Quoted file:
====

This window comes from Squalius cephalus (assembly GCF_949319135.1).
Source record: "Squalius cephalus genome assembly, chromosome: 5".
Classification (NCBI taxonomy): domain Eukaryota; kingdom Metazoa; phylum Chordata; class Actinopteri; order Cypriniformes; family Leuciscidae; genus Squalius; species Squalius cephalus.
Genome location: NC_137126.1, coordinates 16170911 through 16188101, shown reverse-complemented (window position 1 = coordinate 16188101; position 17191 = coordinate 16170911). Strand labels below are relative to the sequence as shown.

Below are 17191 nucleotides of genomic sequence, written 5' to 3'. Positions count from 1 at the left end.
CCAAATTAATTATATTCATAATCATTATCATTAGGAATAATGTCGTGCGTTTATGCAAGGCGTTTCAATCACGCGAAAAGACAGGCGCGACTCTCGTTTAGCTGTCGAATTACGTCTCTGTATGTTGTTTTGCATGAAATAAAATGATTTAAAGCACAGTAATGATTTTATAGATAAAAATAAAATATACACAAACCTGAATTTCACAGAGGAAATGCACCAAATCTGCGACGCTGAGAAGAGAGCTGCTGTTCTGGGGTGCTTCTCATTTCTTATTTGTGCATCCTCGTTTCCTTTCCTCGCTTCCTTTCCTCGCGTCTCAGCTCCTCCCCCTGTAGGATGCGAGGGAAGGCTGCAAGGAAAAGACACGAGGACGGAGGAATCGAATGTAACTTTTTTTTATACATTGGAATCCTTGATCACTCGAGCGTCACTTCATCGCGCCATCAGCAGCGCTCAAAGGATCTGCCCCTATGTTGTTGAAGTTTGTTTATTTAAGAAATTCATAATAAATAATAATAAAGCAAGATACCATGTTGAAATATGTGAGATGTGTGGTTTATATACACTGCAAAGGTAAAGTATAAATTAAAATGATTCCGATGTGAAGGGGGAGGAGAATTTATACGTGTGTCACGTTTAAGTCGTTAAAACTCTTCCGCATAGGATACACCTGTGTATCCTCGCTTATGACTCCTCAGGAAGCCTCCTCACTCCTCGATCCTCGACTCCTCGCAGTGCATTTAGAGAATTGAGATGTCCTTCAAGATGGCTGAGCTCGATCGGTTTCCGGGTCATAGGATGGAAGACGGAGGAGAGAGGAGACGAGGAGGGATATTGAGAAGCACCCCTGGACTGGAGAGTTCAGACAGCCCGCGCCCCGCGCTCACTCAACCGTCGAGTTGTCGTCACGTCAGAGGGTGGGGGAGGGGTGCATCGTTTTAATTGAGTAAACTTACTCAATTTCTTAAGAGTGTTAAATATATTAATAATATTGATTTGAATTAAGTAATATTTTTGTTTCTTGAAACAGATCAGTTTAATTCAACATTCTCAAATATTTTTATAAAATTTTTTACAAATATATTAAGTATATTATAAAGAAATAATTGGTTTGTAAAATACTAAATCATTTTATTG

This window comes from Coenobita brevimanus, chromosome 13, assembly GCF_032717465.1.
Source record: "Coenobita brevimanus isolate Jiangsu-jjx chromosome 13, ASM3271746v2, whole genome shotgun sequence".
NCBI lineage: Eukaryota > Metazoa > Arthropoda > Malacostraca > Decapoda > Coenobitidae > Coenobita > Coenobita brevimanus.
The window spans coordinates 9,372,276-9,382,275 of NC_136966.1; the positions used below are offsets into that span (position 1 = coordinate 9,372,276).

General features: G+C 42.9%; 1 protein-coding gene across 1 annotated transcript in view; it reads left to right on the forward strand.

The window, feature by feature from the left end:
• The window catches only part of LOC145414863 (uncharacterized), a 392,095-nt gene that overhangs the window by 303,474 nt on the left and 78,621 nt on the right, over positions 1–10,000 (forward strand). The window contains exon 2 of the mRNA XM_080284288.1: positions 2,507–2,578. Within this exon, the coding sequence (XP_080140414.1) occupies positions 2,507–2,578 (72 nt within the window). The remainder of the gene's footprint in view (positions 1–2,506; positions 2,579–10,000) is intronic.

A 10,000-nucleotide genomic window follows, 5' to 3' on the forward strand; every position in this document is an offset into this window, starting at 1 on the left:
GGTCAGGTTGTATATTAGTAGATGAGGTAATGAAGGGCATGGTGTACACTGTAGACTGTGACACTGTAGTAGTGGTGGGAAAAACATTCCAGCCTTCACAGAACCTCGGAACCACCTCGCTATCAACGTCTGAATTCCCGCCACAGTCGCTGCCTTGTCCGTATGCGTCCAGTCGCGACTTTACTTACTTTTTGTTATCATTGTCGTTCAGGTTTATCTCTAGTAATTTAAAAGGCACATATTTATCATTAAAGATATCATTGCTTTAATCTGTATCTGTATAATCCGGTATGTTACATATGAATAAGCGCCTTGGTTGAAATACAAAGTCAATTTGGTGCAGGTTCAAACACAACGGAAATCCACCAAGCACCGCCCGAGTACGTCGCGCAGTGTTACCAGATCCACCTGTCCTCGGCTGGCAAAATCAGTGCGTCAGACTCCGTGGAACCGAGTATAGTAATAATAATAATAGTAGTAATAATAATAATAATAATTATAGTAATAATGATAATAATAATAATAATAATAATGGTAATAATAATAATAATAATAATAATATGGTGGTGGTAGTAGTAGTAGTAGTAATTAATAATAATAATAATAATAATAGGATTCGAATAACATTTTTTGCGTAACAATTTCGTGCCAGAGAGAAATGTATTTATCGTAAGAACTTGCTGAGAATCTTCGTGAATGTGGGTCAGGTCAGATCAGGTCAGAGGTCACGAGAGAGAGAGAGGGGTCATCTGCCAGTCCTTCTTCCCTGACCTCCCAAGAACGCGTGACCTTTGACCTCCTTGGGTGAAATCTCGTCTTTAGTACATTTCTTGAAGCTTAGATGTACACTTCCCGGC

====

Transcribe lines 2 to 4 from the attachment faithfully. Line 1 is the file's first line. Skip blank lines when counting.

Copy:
Source record: "Squalius cephalus genome assembly, chromosome: 5".
Classification (NCBI taxonomy): domain Eukaryota; kingdom Metazoa; phylum Chordata; class Actinopteri; order Cypriniformes; family Leuciscidae; genus Squalius; species Squalius cephalus.
Genome location: NC_137126.1, coordinates 16170911 through 16188101, shown reverse-complemented (window position 1 = coordinate 16188101; position 17191 = coordinate 16170911). Strand labels below are relative to the sequence as shown.